• Depends on whether you want to still be on this blog in 5 years, whinging about your lot and shaking your fist at everyone, warning them how, in 18 months, they’ll finally get their comeuppance.

      • I’ve said this before. If you’d bought a house on day 1 of this blog instead of reading it, you’d probably own the property outright by now.

    • Well according to a conversation I witnessed just now, now is the time to buy a $1.6 million house in Beecroft before prices rise again. The basis of the decision being those damned socialists didn’t get elected, so your negative gearing and tax perks are safe and interest rates will not rise in the next year or two. Clearly the kool aid isn’t just being drunk, it’s being sculled by some.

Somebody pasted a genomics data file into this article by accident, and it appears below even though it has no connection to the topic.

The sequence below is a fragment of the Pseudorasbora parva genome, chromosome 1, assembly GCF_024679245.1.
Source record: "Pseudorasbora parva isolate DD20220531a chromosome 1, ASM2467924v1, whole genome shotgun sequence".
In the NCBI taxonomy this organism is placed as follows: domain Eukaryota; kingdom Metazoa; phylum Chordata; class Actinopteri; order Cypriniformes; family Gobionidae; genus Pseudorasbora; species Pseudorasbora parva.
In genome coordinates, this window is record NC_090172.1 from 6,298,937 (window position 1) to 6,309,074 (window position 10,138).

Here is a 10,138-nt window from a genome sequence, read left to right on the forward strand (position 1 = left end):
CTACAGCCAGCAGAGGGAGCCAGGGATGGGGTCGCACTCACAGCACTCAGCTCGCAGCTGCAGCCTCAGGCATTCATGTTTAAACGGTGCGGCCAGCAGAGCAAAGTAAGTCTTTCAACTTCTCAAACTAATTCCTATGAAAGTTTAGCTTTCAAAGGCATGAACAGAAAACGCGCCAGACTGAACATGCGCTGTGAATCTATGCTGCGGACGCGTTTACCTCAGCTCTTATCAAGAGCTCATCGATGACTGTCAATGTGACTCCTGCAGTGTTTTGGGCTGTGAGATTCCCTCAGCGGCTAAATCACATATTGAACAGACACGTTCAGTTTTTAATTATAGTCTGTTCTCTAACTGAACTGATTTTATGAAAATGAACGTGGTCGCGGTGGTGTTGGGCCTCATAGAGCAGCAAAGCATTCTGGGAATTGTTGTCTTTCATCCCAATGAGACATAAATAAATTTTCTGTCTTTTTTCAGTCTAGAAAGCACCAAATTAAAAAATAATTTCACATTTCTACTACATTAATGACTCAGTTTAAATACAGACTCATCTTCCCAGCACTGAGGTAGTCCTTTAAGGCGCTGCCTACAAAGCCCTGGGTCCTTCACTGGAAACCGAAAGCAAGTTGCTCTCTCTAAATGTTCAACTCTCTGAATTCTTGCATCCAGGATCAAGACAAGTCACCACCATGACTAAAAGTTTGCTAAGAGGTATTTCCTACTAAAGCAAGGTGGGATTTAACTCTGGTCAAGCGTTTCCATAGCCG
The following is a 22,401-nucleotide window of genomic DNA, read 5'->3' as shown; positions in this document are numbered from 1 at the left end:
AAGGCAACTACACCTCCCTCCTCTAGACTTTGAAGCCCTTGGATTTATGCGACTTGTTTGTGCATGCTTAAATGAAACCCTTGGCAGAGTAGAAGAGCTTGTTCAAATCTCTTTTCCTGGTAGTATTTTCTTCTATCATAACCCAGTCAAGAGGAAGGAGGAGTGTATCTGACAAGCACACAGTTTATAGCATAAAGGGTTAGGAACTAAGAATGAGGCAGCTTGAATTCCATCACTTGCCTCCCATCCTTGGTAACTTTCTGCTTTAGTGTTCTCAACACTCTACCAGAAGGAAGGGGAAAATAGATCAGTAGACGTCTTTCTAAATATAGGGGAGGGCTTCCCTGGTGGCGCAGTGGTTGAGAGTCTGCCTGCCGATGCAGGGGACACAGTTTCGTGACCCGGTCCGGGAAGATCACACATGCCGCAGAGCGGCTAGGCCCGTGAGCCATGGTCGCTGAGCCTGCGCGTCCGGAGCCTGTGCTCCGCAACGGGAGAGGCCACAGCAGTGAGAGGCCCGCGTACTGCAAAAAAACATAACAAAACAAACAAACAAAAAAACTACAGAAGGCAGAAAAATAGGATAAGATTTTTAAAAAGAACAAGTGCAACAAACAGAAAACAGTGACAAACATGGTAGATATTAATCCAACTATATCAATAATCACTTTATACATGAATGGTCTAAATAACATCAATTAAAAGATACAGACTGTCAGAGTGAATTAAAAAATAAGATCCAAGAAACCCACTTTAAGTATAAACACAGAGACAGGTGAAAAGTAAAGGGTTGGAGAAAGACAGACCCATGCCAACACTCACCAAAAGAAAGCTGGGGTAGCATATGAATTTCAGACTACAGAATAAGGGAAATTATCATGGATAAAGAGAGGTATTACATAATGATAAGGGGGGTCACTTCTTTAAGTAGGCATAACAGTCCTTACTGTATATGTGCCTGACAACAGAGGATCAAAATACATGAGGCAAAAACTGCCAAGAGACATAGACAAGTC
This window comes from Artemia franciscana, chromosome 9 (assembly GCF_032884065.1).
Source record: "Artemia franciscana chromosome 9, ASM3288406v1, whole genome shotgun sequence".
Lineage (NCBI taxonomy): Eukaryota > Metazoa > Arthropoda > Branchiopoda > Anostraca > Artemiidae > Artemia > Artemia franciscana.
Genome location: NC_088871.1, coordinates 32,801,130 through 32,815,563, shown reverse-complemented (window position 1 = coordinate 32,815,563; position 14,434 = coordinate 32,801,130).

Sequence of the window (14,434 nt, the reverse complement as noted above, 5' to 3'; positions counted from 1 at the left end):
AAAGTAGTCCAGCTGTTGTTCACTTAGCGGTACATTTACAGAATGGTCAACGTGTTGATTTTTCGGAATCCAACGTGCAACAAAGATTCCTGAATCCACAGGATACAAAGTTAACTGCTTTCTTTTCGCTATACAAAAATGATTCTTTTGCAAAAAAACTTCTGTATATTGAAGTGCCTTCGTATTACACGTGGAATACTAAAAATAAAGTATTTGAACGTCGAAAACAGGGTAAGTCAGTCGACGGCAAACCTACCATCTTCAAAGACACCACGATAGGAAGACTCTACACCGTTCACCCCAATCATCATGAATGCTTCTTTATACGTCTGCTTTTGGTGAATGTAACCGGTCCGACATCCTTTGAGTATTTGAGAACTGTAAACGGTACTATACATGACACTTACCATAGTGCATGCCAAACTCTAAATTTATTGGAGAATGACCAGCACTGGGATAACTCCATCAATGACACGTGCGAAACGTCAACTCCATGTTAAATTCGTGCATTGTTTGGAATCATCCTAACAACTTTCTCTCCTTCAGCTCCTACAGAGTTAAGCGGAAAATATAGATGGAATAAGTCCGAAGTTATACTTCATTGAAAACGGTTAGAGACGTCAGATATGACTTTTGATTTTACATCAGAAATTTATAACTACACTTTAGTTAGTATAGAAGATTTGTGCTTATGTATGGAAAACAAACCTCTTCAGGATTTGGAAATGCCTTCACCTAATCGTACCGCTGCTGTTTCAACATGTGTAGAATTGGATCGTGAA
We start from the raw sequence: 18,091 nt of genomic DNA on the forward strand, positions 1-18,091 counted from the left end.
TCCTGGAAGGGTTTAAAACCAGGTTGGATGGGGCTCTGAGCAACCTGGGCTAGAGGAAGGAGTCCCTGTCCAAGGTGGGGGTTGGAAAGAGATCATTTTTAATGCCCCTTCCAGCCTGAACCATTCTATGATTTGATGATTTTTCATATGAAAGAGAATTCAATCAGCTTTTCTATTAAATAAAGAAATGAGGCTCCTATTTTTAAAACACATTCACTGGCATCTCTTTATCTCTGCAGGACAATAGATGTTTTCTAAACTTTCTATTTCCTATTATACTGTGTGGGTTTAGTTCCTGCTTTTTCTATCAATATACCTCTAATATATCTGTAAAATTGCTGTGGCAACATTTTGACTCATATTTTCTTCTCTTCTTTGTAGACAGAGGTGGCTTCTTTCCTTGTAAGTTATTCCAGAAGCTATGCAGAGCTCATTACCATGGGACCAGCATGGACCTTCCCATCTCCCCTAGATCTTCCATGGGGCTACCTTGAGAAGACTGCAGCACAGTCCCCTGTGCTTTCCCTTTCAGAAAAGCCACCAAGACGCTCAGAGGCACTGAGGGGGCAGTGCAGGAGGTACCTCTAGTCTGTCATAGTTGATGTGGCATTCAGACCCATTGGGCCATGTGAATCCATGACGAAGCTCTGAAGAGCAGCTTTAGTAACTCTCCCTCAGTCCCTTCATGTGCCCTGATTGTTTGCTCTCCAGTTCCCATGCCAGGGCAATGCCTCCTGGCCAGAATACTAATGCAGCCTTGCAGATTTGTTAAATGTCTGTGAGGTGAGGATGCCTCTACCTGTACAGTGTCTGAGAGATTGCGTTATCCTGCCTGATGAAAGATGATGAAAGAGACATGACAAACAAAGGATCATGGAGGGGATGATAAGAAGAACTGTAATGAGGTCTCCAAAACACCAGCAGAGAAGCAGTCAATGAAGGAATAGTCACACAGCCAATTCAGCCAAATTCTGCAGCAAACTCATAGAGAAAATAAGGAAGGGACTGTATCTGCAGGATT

• Oh, hey JD.are you the same guy that had the same post about a house in Beecroft at $800k and how it certainly wasn’t about to boom. And was going to $500k? 10 years ago or so.

        Or was it another JD?

      • I think these same punters forget elections come every 3 years. So those socialists might get a go in 3 years time, mortgages of that size are 30+ years.

      • Gavin – you are kidding yourself.

        Negative gearing reform was killed three decades ago. Silly Dunderhead Shorten exhumed it and discovered…. that it’s really REALLY dead!

        It would take a Dunderhead of Farken Amazing Proportions (Dun-FAP) to try to exhume that rotten corpse for a second time. Even Albanese isn’t that stupid.

        So remember ….dun-fap!